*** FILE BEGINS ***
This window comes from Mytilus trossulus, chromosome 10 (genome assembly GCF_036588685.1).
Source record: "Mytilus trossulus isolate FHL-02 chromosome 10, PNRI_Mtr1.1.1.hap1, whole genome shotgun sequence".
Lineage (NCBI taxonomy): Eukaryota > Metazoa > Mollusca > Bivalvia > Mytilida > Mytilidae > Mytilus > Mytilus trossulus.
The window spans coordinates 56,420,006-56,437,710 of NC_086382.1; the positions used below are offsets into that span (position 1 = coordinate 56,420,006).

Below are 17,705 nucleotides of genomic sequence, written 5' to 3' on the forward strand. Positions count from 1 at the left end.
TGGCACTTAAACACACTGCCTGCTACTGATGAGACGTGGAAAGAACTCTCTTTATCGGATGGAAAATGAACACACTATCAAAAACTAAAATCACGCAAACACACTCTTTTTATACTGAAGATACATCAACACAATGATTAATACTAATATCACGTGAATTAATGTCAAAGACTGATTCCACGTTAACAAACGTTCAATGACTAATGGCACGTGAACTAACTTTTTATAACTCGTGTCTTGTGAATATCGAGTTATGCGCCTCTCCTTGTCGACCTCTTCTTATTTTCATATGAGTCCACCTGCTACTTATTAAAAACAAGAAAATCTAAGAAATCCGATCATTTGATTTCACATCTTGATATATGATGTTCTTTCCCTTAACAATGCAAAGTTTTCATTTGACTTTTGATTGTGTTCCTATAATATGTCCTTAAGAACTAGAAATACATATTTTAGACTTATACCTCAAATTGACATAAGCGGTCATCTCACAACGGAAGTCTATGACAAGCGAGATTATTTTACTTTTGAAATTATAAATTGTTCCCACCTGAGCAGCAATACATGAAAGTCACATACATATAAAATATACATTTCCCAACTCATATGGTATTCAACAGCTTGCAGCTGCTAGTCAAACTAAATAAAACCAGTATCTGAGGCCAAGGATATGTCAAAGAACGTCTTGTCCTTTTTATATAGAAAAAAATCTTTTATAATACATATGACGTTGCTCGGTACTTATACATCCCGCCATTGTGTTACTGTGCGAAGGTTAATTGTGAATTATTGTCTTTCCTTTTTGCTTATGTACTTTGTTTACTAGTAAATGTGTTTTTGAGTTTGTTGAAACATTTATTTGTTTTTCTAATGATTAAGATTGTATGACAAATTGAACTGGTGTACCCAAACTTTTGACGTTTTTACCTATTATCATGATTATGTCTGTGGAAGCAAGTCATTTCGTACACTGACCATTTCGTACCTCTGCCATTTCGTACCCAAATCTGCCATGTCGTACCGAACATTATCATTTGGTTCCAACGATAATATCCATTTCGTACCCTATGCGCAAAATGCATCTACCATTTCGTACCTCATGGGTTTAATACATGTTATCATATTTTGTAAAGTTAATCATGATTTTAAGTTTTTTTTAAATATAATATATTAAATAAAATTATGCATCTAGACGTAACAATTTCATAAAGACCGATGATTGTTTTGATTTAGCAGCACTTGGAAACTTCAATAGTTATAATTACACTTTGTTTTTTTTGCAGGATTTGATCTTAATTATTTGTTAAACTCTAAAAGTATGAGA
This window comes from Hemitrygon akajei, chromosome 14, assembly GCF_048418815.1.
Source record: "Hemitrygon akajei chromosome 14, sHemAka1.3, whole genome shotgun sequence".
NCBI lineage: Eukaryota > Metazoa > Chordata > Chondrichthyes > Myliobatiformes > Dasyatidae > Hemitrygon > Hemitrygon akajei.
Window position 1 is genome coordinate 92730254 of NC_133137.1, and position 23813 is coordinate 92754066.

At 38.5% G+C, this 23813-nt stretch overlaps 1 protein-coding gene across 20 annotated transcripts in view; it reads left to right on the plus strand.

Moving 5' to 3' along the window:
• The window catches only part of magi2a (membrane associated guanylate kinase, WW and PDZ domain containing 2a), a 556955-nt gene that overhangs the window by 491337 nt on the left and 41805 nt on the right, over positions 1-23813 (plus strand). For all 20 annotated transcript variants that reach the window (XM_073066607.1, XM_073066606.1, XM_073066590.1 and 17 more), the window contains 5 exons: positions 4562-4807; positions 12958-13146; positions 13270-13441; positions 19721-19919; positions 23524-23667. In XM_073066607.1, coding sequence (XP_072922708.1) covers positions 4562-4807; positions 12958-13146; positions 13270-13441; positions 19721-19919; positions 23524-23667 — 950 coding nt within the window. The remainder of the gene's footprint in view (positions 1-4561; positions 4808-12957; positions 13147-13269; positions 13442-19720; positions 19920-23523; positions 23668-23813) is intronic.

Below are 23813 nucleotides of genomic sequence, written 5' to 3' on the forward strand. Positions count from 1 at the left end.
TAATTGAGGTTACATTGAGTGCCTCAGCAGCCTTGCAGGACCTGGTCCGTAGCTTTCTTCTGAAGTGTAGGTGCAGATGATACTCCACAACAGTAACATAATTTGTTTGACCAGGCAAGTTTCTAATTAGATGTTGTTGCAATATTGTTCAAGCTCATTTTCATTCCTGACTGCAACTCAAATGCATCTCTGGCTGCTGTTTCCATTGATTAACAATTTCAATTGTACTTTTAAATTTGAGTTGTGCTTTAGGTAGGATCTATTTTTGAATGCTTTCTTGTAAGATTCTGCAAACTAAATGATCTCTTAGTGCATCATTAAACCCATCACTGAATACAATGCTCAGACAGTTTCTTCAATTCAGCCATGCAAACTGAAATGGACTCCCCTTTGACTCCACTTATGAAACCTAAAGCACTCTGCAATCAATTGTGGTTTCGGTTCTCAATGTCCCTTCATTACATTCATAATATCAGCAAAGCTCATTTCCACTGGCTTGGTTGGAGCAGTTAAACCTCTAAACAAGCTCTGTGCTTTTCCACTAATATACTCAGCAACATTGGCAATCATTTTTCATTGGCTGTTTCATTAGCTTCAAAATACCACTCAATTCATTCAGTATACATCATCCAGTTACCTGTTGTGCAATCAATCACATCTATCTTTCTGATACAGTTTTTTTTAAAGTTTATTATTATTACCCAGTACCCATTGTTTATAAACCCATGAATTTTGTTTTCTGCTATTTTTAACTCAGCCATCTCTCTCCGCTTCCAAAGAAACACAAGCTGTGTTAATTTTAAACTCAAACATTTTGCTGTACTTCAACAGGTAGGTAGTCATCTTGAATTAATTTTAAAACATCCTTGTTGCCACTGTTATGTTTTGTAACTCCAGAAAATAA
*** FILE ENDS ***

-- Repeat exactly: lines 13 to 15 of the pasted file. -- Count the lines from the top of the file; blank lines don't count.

• The window catches only part of magi2a (membrane associated guanylate kinase, WW and PDZ domain containing 2a), a 556955-nt gene that overhangs the window by 491337 nt on the left and 41805 nt on the right, over positions 1-23813 (plus strand). For all 20 annotated transcript variants that reach the window (XM_073066607.1, XM_073066606.1, XM_073066590.1 and 17 more), the window contains 5 exons: positions 4562-4807; positions 12958-13146; positions 13270-13441; positions 19721-19919; positions 23524-23667. In XM_073066607.1, coding sequence (XP_072922708.1) covers positions 4562-4807; positions 12958-13146; positions 13270-13441; positions 19721-19919; positions 23524-23667 — 950 coding nt within the window. The remainder of the gene's footprint in view (positions 1-4561; positions 4808-12957; positions 13147-13269; positions 13442-19720; positions 19920-23523; positions 23668-23813) is intronic.

Below are 23813 nucleotides of genomic sequence, written 5' to 3' on the forward strand. Positions count from 1 at the left end.
TAATTGAGGTTACATTGAGTGCCTCAGCAGCCTTGCAGGACCTGGTCCGTAGCTTTCTTCTGAAGTGTAGGTGCAGATGATACTCCACAACAGTAACATAATTTGTTTGACCAGGCAAGTTTCTAATTAGATGTTGTTGCAATATTGTTCAAGCTCATTTTCATTCCTGACTGCAACTCAAATGCATCTCTGGCTGCTGTTTCCATTGATTAACAATTTCAATTGTACTTTTAAATTTGAGTTGTGCTTTAGGTAGGATCTATTTTTGAATGCTTTCTTGTAAGATTCTGCAAACTAAATGATCTCTTAGTGCATCATTAAACCCATCACTGAATACAATGCTCAGACAGTTTCTTCAATTCAGCCATGCAAACTGAAATGGACTCCCCTTTGACTCCACTTATGAAACCTAAAGCACTCTGCAATCAATTGTGGTTTCGGTTCTCAATGTCCCTTCATTACATTCATAATATCAGCAAAGCTCATTTCCACTGGCTTGGTTGGAGCAGTTAAACCTCTAAACAAGCTCTGTGCTTTTCCACTAATATACTCAGCAACATTGGCAATCATTTTTCATTGGCTGTTTCATTAGCTTCAAAATACCACTCAATTCATTCAGTATACATCATCCAGTTACCTGTTGTGCAATCAATCACATCTATCTTTCTGATACAGTTTTTTTTAAAGTTTATTATTATTACCCAGTACCCATTGTTTATAAACCCATGAATTTTGTTTTCTGCTATTTTTAACTCAGCCATCTCTCTCCGCTTCCAAAGAAACACAAGCTGTGTTAATTTTAAACTCAAACATTTTGCTGTACTTCAACAGGTAGGTAGTCATCTTGAATTAATTTTAAAACATCCTTGTTGCCACTGTTATGTTTTGTAACTCCAGAAAATAA